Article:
When I was seven years old, my mom enrolled me in dance classes. Over eight years, I studied tap, jazz, hip-hop, lyrical and ballet. The day I put on my first pair of pointe shoes was magical to say the least. I felt like a real dancer. I loved the flowing skirts, the turns and kicks, everything about ballet and pointe, and it became a huge part of my life.

Being a dancer helped me in high school - I was never afraid to be placed up front in the musicals and people looked to me on stage because I knew everyone’s choreography. Being in high school theatre was another opportunity for me to show off or lead the pack. I joined cheerleading because I wanted to get more hip-hop experience that I couldn’t always get at dance class. It also gave me tons of confidence and spunk - I wasn’t afraid of leading a group or taking center stage.

Unfortunately, cheerleading and musicals got in the way of dancing. I couldn’t commit myself to dance as much as I used to and I found myself struggling to catch up during rehearsals. I knew I had to drop something, so dance had to go. Now, going into my fourth year of college, I can’t remember the last time I danced in a proper pair of ballet shoes. It was such a huge part of my life and it was gone so suddenly.

So, last spring, I joined Clarkson Theatre Company in their production of All Shook Up, a musical combining the stories of William Shakespeare with the rock and roll of Elvis Presley. Our choreographer Heather was involved with Clarkson University’s Swing Dance Club and incorporated a lot of swing dancing into our full cast choreography. A lot of us caught the bug and decided to go to the Swing Dance Club’s meetings, myself included. I was so excited to be dancing again, even though swing was still kind of foreign to me.

We had a little bit of training from Heather before arriving to Swing, so I felt prepared enough that I could get by. I paired up with someone from Clarkson that I didn’t know and we just started dancing. He was a good leader and I tried to be the best follower I could be, but there was something that I couldn’t help but notice.
No one counts the beat.

My life, ever since that first dance class, has been divided up into eight counts. Eight counts to move across the stage, eight counts to pirouette, eight counts to get into a new formation. Even in cheerleading, everything was in eight - Prep on one, bounce on three, toss on five, hit on seven, catch on the next one. I don’t count seconds, I count eights. And that’s not how it works in swing.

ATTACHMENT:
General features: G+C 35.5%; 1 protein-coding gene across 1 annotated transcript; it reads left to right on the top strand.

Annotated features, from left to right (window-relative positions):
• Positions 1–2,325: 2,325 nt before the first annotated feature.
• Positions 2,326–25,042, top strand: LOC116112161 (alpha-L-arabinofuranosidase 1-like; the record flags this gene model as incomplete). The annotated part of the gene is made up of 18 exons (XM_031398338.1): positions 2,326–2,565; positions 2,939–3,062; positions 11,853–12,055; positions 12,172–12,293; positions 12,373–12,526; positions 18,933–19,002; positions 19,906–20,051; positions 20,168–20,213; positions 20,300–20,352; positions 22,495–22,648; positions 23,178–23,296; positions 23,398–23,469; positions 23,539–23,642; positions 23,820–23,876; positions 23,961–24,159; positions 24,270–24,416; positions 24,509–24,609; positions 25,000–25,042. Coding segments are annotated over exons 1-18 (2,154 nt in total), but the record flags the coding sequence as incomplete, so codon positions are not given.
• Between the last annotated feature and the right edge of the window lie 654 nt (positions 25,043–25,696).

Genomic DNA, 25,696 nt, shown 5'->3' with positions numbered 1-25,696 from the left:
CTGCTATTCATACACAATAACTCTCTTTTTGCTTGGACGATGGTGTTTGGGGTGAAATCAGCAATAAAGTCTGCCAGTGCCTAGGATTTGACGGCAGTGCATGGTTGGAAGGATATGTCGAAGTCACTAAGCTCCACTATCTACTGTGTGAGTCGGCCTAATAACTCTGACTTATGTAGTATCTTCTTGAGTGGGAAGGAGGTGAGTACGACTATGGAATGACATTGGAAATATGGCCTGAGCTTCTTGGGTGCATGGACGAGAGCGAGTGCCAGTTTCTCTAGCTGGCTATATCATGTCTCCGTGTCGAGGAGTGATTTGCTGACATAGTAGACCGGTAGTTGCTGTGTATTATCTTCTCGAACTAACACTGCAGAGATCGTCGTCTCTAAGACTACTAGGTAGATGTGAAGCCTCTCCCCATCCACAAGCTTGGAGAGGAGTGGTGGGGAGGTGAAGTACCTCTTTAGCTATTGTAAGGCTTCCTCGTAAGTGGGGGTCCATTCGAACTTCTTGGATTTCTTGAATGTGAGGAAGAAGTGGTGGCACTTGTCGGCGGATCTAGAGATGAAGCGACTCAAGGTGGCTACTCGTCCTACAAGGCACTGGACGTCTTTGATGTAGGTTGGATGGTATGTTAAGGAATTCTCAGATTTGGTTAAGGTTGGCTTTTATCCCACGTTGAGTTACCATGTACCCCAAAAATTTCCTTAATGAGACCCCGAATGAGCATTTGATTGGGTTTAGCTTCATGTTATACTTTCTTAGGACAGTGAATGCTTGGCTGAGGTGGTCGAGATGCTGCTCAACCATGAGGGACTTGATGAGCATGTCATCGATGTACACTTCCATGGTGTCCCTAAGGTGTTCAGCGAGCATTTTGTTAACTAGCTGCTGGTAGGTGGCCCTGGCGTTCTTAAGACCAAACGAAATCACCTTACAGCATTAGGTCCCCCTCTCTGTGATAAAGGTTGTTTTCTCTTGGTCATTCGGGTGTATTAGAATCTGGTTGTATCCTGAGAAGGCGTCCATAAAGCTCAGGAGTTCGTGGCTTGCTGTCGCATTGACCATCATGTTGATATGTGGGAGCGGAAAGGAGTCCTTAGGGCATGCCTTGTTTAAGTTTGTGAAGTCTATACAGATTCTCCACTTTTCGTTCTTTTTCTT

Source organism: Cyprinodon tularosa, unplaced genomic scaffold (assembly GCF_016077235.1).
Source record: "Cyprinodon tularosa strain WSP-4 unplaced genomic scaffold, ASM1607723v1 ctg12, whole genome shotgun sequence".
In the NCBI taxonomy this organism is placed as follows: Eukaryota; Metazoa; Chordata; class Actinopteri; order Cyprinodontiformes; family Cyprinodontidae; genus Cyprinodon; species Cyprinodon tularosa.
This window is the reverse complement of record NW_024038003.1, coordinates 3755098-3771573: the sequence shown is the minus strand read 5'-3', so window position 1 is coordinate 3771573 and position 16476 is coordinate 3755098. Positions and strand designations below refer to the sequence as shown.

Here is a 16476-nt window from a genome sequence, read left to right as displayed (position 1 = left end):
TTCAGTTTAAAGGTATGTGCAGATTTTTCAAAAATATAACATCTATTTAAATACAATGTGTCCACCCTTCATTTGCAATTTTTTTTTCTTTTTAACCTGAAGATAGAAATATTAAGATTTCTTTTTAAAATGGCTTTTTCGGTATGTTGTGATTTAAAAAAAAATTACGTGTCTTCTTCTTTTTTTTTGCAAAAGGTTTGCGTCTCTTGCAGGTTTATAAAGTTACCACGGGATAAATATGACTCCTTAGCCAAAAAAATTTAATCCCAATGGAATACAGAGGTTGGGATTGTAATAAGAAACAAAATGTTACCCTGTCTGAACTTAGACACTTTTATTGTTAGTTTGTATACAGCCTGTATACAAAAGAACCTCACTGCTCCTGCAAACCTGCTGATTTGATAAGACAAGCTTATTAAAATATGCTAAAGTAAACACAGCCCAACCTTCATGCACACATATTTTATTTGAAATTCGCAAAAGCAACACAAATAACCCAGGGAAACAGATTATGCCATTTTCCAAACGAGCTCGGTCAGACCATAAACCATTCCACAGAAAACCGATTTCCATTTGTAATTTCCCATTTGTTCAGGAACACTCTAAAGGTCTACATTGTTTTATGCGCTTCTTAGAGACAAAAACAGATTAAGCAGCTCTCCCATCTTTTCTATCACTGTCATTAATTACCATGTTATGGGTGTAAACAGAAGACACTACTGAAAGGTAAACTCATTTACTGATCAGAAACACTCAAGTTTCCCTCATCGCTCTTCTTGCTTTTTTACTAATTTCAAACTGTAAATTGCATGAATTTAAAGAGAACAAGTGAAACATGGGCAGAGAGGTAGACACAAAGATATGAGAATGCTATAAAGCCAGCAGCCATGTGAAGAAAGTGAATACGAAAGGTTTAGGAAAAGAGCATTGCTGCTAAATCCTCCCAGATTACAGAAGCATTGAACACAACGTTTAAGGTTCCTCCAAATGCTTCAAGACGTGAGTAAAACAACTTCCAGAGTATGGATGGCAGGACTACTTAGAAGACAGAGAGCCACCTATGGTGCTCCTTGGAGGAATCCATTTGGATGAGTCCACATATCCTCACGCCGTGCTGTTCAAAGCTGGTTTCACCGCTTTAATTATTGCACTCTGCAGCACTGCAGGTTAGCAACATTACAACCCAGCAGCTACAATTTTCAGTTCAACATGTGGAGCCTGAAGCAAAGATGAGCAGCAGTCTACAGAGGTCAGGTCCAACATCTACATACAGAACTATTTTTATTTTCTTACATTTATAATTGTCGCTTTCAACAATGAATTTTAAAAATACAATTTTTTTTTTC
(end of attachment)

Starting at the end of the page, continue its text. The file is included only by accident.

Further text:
Within swing dance partners, there is a leader (usually the male) and a follower (usually the female). The leader gives cues, either verbal or visual, to signal the follower what move they want to do next. There are no rules, no logical progression of steps, no choreography. It was overwhelming.

The guy that was leading me was very experienced and being a follower meant that I was pretty much at his mercy. I didn’t have to make any decisions about what moves to do, especially since I only knew a handful of steps. I’d never been a part of a dance where I didn’t know what was coming next. But Matt was a good leader and he was willing to help me learn the more difficult moves.

The next couple of weeks, I was dancing with another beginner and we were more equally matched, so I felt a little more confident. We actually started dating and we’re both looking forward to going back to Swing Club at the beginning of next semester and tackling more difficult moves. I’ve also enrolled in a Jazz Dance class for the fall and I hope to start dancing more at Potsdam. I can’t wait to go back to Swing Club because of the new friends, new experiences and new outlook it taught me in just a few short weeks.

You can’t live your life according to the eight counts - there’s no way to plan out every beat, every step, every motion. It’s too much. When I first started swing, the lack of planning overwhelmed me. Now I realize that forcing myself into a rigid, little box of eight counts was more overwhelming than I could have imagined at seven years old. I still have a special place in my heart for dance and I will never forget what I learned at Miss Judy’s all those years ago. But sometimes, you just have to let go and swing.